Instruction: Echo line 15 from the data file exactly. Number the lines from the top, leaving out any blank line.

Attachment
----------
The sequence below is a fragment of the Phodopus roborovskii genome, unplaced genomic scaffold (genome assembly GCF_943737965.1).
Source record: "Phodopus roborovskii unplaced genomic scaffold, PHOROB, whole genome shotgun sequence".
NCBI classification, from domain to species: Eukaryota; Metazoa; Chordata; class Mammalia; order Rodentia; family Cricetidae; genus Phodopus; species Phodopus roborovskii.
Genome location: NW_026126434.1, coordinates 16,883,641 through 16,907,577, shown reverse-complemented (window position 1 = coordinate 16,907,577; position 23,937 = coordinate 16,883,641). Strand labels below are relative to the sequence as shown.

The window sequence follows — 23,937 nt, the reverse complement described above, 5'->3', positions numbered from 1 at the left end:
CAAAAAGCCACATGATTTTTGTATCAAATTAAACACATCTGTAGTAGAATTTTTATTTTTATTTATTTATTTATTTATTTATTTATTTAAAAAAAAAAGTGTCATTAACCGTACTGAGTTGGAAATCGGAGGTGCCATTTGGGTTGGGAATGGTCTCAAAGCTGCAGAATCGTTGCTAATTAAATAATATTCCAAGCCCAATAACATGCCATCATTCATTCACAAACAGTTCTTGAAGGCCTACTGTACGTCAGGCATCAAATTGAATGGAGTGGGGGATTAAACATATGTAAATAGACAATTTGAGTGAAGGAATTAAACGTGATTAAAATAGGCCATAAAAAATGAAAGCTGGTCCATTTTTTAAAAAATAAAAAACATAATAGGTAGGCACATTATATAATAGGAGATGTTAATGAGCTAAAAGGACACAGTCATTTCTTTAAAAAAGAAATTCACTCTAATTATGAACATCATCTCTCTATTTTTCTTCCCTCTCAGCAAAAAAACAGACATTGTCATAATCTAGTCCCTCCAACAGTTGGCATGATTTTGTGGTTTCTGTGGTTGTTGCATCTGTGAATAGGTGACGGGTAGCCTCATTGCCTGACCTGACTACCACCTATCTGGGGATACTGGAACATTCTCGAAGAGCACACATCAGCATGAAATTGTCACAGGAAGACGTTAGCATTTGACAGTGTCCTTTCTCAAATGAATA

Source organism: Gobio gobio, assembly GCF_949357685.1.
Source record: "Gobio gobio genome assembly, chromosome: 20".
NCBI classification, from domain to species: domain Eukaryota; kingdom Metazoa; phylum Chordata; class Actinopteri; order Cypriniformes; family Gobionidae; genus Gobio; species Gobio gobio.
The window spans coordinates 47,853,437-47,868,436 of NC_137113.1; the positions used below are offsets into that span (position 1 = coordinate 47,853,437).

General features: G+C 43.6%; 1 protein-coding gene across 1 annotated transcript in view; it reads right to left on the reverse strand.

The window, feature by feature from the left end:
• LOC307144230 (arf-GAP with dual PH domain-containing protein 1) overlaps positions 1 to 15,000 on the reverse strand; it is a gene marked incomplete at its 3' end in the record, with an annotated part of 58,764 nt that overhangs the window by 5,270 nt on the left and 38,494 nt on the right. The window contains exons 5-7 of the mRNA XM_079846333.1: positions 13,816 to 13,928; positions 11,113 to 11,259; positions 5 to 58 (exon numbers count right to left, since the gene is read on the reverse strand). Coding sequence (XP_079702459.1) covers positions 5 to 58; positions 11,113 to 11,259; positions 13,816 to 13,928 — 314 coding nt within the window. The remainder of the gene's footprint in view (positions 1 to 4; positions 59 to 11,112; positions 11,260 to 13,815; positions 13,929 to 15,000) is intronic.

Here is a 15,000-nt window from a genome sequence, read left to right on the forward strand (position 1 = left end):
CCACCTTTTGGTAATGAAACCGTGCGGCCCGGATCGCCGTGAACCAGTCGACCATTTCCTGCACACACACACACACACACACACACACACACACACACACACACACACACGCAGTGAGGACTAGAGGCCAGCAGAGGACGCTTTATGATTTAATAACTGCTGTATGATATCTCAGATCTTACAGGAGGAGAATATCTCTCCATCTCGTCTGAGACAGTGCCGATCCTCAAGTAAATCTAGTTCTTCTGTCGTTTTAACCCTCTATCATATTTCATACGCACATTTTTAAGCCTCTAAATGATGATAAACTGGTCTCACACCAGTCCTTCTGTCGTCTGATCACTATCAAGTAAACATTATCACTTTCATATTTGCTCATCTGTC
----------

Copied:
CCACCTTTTGGTAATGAAACCGTGCGGCCCGGATCGCCGTGAACCAGTCGACCATTTCCTGCACACACACACACACACACACACACACACACACACACACACACACACACGCAGTGAGGACTAGAGGCCAGCAGAGGACGCTTTATGATTTAATAACTGCTGTATGATATCTCAGATCTTACAGGAGGAGAATATCTCTCCATCTCGTCTGAGACAGTGCCGATCCTCAAGTAAATCTAGTTCTTCTGTCGTTTTAACCCTCTATCATATTTCATACGCACATTTTTAAGCCTCTAAATGATGATAAACTGGTCTCACACCAGTCCTTCTGTCGTCTGATCACTATCAAGTAAACATTATCACTTTCATATTTGCTCATCTGTC